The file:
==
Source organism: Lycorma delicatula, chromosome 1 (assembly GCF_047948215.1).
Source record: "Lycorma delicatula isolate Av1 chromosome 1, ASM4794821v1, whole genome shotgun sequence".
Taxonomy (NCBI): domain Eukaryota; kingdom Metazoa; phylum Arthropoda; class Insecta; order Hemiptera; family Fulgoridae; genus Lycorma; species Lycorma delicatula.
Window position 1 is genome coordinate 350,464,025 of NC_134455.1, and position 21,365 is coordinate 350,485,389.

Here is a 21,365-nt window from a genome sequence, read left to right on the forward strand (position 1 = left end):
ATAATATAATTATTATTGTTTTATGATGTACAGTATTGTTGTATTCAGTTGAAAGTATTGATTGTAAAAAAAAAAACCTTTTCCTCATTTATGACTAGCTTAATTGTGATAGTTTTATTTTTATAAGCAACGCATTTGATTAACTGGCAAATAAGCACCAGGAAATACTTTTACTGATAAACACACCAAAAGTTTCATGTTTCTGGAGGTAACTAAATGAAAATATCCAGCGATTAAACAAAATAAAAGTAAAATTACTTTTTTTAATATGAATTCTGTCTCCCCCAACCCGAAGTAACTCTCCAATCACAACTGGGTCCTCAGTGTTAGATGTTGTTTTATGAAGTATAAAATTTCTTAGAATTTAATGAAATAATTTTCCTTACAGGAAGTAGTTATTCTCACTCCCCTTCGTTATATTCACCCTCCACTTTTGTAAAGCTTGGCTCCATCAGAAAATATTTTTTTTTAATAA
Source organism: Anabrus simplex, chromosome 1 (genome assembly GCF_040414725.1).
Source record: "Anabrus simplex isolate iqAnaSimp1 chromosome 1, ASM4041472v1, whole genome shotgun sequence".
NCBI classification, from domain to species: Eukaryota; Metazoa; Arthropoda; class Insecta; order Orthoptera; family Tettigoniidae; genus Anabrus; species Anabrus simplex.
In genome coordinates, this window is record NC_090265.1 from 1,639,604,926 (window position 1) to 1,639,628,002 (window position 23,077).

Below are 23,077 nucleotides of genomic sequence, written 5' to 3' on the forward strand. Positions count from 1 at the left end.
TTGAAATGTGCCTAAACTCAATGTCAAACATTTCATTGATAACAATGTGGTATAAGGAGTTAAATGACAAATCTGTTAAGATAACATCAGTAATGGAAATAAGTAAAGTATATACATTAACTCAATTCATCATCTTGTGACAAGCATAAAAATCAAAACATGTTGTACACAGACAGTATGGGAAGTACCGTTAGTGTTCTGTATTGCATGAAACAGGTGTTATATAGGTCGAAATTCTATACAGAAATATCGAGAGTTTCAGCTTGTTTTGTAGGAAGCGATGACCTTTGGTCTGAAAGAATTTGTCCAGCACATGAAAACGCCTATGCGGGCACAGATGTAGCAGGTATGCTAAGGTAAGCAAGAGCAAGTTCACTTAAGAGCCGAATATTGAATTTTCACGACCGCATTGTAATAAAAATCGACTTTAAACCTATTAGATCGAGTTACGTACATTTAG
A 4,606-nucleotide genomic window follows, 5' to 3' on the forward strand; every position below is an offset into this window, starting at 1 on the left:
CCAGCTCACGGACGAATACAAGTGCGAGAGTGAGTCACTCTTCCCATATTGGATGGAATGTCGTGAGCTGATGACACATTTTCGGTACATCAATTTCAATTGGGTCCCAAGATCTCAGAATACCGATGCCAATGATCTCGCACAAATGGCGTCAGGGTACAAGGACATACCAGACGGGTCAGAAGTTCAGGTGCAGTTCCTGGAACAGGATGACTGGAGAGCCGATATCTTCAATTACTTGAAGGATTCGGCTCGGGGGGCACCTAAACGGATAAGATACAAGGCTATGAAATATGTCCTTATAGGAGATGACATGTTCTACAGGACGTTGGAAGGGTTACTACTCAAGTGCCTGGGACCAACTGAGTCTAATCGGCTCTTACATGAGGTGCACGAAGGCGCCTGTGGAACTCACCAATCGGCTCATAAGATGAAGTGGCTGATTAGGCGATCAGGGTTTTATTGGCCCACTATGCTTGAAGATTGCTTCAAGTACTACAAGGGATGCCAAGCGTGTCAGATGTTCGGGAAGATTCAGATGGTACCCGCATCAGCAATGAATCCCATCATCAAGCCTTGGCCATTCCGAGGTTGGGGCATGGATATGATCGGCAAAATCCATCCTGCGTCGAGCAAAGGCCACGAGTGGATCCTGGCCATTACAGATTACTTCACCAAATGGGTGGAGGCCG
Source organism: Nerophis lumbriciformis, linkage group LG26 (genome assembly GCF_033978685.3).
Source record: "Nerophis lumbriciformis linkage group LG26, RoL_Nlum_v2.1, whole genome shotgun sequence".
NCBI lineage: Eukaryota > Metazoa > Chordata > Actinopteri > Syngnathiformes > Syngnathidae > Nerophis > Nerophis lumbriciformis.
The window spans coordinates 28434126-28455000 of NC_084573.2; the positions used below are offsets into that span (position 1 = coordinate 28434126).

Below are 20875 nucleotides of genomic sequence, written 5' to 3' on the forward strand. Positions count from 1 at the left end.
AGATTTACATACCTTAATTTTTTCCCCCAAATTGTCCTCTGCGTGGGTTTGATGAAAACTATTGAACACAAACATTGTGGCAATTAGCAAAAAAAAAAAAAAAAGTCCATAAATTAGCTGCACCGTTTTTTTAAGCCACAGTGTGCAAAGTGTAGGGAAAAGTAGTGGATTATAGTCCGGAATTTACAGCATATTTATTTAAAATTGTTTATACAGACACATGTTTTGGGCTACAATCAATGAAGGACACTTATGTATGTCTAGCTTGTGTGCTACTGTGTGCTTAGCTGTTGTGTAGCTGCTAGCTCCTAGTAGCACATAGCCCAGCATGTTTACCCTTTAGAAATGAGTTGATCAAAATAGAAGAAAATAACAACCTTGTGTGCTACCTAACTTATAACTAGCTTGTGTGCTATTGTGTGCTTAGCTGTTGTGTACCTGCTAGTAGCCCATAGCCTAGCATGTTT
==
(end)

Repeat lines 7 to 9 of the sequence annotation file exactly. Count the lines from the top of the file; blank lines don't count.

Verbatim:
Source organism: Anabrus simplex, chromosome 1 (genome assembly GCF_040414725.1).
Source record: "Anabrus simplex isolate iqAnaSimp1 chromosome 1, ASM4041472v1, whole genome shotgun sequence".
NCBI classification, from domain to species: Eukaryota; Metazoa; Arthropoda; class Insecta; order Orthoptera; family Tettigoniidae; genus Anabrus; species Anabrus simplex.